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Do you know this scenario: you are writing down  a stored procedure but you can’t for the life of you remember the exact syntax of that CASE statement? Has it to end with CASE or not? Can I use more than one WHEN part and how should that be written? Usually you end up opening a web page and read through the excellent MySQL online docs. However, this might cost too much time if you quickly need different statements and other detail info. Here’s where MySQL Workbench’s context help jumps in.

The server can help

It’s probably only known to the die-hard terminal operators who write most of their SQL queries in a MySQL console window: the MySQL server already has a stripped down set of help topics produced by the Docs team. That means you can always get at least the syntax but often

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MySQL Workbench 6.0: Table Data Search
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scr 1. Location of Search table data on the main toolbar

One of the new features of MySQL Workbench 6.0 is Table Data Search. The main purpose of this was to ease data searching through the whole instance. Previously, we needed to use some tricks to get the query to run over all schemas that we’ve got on the server. Now it’s easy to find the searched term with much less hassle. This functionality is easy to use and provides searching through all columns and even all types. However, we can’t forget that due to the nature of this tool we must take some precautions to not overload your server.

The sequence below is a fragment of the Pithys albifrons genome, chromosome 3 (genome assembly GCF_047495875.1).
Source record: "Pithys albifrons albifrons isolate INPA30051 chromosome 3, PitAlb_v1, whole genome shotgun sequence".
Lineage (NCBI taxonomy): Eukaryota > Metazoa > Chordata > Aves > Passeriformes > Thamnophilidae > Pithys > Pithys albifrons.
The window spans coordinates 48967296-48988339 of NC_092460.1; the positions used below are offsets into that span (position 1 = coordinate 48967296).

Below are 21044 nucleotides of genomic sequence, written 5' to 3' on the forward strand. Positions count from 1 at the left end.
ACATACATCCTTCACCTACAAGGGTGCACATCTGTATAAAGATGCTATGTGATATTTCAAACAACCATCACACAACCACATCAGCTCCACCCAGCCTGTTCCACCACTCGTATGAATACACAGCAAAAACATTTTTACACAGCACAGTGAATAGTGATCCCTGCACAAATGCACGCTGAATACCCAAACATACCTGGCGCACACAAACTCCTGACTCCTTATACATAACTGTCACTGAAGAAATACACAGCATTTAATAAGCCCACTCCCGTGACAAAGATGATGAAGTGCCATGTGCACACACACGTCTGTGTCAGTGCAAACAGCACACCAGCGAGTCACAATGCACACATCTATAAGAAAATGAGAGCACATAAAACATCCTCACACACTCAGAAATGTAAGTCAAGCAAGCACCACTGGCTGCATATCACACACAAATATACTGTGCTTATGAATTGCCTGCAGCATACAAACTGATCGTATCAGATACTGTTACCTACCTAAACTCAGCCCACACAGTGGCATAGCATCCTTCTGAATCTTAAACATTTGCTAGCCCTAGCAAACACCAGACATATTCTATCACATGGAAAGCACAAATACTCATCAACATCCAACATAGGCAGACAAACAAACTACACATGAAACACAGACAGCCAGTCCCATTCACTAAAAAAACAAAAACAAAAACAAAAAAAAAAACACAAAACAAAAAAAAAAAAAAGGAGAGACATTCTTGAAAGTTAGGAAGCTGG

To use this functionality we pick it up

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MySQL Workbench 6.0: What’s New
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With the first beta of MySQL Workbench 6.0 just released, we’ll go through the list of improvements we’ve made since 5.2.47

New Home Screen

The Home screen went through a renovation and now has a modernized look. As part of the SQL Editor and Administration GUI unification, there’s now a single list for MySQL connections. Recently opened model files and other major features are also accessible from it.

You can organize different connections into “folders” by right clicking on a connection and selecting “Move to Group…” in the context menu.

New server connections can be added by clicking the + button next to the MySQL Connections heading. By clicking the Configure Remote Management… button in the

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MySQL Workbench 5.2.36: What’s New
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MySQL Workbench 5.2.36 is now out and brings a lot of improvements across the board, with special focus on the Query Editor. We’ll cover some of that here:

Redesigned Query Editor

    • The log of executed commands and server responses is now always visible while resultset grids and the query editor can be resized according to your needs. Resultsets are also grouped in the same tab as the query editor that generated them.
    • SELECT queries are now analyzed as in the old MySQL Query Browser tool and, if possible, its resultset can be edited in the grid. If the resultset cannot be edited, you can place the mouse over the ReadOnly label and view the reason.

  • Improved snippets manager and editor, allows having snippets list always at hand, while editing can be done
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MySQL Workbench Plugin: Execute Query to Text Output
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In MySQL Workbench 5.2.26 a new query execution command is available, where query output is sent as text to the text Output tab of the SQL Editor. Some MySQL Workbench users liked the “Results to Text” option available in Microsoft SQL Server Management Studio. Cool thing is with a few lines of Python we implemented this command using the SQL Editor scripting API.

For full documentation on scripting and plugin development, refer to the documentation pointers page.

In this post, you will learn:

  • Python script for implementing “Results to Text”
  • How you can customize the script to deliver your own
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Showing entries 1 to 10 of 11 1 Older Entries